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If you calculate roughly how many frames it takes a sample to play (I would really pre-calculate these rather than attempting to do it on the fly), then start a timer which counts down from that value toward zero once every frame (put the counter in interrupt 5) every time you trigger that sample. Then check to see if any timers are above zero before triggering a lower priority sample. It's not the most elegant solution and wastes a little CPU time, but it should work. Otherwise, there does not seem to be much you can do.

Also it gives you the advantage of being able to be a bit more flexible with sample priorities. Say if for example you have a sound which starts really loud then has a long trailing fade out, like an explosion with a large amount of reverb for example. You could set it up to play not play other samples when the main explosion is happening, play loud (high priority) samples after the main explosion has finished but there's still a bit of reverb, then play all samples when the explosion sound has finished.

Maybe it's possible to peek at some register to see if the contents of Paula's buffer is zero, I'm not that familiar with how the HW functions to know.

Last edited by Anakirob; 16 January 2017 at 05:50.
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Old 14 February 2017, 04:01   #8
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I've been experimenting with "The Untouchables" and found that game has a routine for ensuring that no sound effect is played on a channel that already has a sound effect playing. The way this works is that it polls $DFF002 and checks the first four bits to check that there's no DMA access to that sound channel.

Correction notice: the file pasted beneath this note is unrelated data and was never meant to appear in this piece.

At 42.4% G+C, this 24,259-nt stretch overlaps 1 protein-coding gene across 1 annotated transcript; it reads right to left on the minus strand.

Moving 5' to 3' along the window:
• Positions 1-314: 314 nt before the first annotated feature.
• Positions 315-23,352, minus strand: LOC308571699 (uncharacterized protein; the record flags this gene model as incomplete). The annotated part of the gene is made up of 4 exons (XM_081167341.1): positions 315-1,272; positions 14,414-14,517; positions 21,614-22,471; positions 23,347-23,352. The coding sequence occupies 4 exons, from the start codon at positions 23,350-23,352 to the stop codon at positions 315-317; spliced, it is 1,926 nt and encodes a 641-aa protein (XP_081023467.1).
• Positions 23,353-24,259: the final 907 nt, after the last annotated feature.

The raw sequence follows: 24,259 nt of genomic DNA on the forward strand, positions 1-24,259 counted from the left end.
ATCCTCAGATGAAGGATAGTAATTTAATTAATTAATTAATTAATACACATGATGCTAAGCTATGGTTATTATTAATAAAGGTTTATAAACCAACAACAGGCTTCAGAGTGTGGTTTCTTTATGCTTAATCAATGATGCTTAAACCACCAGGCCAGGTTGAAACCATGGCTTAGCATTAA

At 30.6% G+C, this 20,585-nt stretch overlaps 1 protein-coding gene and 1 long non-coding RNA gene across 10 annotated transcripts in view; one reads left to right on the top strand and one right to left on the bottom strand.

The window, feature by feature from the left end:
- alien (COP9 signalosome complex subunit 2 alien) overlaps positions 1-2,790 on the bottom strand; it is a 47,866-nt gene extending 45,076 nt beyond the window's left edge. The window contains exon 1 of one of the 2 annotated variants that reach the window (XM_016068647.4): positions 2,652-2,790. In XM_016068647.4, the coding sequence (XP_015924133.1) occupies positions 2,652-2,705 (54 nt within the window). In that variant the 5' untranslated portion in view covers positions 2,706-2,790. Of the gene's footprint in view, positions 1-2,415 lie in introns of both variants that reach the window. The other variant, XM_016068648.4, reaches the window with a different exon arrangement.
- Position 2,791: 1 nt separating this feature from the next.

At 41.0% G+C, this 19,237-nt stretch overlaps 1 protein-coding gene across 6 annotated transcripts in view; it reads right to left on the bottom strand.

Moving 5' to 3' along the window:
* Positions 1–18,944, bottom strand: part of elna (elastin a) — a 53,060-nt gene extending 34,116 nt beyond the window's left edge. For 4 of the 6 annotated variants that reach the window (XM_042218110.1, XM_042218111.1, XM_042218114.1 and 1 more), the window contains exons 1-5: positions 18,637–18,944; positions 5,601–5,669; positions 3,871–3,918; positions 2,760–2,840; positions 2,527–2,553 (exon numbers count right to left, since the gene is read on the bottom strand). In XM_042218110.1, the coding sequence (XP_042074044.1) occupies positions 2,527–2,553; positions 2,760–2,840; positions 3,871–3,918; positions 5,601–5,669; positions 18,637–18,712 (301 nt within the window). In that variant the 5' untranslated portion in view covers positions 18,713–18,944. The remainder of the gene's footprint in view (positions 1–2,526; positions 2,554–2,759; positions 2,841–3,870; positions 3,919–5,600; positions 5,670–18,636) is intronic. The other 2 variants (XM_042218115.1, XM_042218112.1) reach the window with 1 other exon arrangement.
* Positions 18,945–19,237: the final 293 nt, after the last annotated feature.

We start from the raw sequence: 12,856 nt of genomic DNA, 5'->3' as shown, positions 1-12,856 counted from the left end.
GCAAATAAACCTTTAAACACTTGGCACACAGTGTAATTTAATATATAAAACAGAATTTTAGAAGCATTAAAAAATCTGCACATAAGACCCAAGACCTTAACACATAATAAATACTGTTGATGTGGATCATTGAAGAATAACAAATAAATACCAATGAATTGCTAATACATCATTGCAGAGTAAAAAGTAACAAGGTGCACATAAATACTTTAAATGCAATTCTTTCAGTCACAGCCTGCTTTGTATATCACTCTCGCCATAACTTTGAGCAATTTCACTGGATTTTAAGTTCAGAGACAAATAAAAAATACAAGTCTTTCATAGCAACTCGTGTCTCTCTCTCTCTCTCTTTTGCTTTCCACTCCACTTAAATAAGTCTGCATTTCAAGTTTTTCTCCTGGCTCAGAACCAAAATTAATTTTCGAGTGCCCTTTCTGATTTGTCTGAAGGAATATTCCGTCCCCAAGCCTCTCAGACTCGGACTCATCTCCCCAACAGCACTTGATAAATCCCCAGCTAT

Presumably this can be adapted for Blitz? I'll try it myself unless someone points out this method won't work.
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Old 28 February 2017, 10:53   #9
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Only saw this now, but I can't see why that wouldn't work - that's how code can be made to wait for the blitter to finish. Did you try it yourself in the end?
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Old 01 March 2017, 22:59   #10
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I tried and it didn't seem to work - from my tests at least the channel DMA would be set when a sound is played, but it wasn't unset after the sound is finished. So I could tell when a channel had been used but not when it was free again.

Probably a dumb question but, is that behavior potentially a performance drain? Eg the channel still being set means that Paula is still sharing memory access time with the CPU (apologies if that sounds absurd, I don't have a clear understanding on DMA at all..)
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Old 02 March 2017, 10:51   #11
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Not a dumb question, I actually don't know the answer myself for definite so it would be good to know. I suspect that it would actually continue to take up a DMA slot which could limit performance in chip RAM-heavy activities, but that's just pure speculation. My understanding is that the CPU can use free DMA slots for chip RAM access, so if the audio channel holds onto DMA channels unnecessarily it could affect things that way.